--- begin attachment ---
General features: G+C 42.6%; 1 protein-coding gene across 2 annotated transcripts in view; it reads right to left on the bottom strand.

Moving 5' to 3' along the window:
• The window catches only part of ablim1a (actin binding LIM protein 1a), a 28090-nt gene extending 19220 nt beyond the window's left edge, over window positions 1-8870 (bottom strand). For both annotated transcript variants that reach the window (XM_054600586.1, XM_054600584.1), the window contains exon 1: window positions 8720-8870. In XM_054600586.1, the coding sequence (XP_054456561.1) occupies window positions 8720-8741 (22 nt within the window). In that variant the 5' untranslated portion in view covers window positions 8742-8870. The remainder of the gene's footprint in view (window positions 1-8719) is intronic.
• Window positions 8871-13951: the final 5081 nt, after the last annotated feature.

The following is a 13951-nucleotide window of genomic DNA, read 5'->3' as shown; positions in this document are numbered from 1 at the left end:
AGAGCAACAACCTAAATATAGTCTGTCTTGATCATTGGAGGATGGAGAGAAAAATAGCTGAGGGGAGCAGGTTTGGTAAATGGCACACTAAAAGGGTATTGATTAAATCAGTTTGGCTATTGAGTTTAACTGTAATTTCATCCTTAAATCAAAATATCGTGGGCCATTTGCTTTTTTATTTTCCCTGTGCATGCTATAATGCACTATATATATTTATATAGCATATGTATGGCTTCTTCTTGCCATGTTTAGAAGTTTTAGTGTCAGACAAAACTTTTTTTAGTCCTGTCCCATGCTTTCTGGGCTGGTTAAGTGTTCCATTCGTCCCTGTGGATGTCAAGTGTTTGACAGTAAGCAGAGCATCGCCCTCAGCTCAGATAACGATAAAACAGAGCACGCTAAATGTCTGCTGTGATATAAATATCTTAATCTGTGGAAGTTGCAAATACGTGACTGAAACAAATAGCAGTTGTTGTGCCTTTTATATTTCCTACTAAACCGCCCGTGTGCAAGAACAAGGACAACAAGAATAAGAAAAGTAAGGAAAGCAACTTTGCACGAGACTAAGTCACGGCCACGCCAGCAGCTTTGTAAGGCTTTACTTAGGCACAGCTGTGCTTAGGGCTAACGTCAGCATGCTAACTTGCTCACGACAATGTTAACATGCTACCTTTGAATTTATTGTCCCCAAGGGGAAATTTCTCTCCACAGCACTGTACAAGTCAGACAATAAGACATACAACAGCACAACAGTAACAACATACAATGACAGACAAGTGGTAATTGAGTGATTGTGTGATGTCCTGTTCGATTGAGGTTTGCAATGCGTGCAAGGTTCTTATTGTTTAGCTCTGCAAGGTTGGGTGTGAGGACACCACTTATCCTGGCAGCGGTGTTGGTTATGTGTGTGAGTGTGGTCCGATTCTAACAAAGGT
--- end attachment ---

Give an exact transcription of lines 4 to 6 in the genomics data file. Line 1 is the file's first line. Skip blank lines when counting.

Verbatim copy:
• Window positions 8871-13951: the final 5081 nt, after the last annotated feature.

The following is a 13951-nucleotide window of genomic DNA, read 5'->3' as shown; positions in this document are numbered from 1 at the left end:
AGAGCAACAACCTAAATATAGTCTGTCTTGATCATTGGAGGATGGAGAGAAAAATAGCTGAGGGGAGCAGGTTTGGTAAATGGCACACTAAAAGGGTATTGATTAAATCAGTTTGGCTATTGAGTTTAACTGTAATTTCATCCTTAAATCAAAATATCGTGGGCCATTTGCTTTTTTATTTTCCCTGTGCATGCTATAATGCACTATATATATTTATATAGCATATGTATGGCTTCTTCTTGCCATGTTTAGAAGTTTTAGTGTCAGACAAAACTTTTTTTAGTCCTGTCCCATGCTTTCTGGGCTGGTTAAGTGTTCCATTCGTCCCTGTGGATGTCAAGTGTTTGACAGTAAGCAGAGCATCGCCCTCAGCTCAGATAACGATAAAACAGAGCACGCTAAATGTCTGCTGTGATATAAATATCTTAATCTGTGGAAGTTGCAAATACGTGACTGAAACAAATAGCAGTTGTTGTGCCTTTTATATTTCCTACTAAACCGCCCGTGTGCAAGAACAAGGACAACAAGAATAAGAAAAGTAAGGAAAGCAACTTTGCACGAGACTAAGTCACGGCCACGCCAGCAGCTTTGTAAGGCTTTACTTAGGCACAGCTGTGCTTAGGGCTAACGTCAGCATGCTAACTTGCTCACGACAATGTTAACATGCTACCTTTGAATTTATTGTCCCCAAGGGGAAATTTCTCTCCACAGCACTGTACAAGTCAGACAATAAGACATACAACAGCACAACAGTAACAACATACAATGACAGACAAGTGGTAATTGAGTGATTGTGTGATGTCCTGTTCGATTGAGGTTTGCAATGCGTGCAAGGTTCTTATTGTTTAGCTCTGCAAGGTTGGGTGTGAGGACACCACTTATCCTGGCAGCGGTGTTGGTTATGTGTGTGAGTGTGGTCCGATTCTAACAAAGGT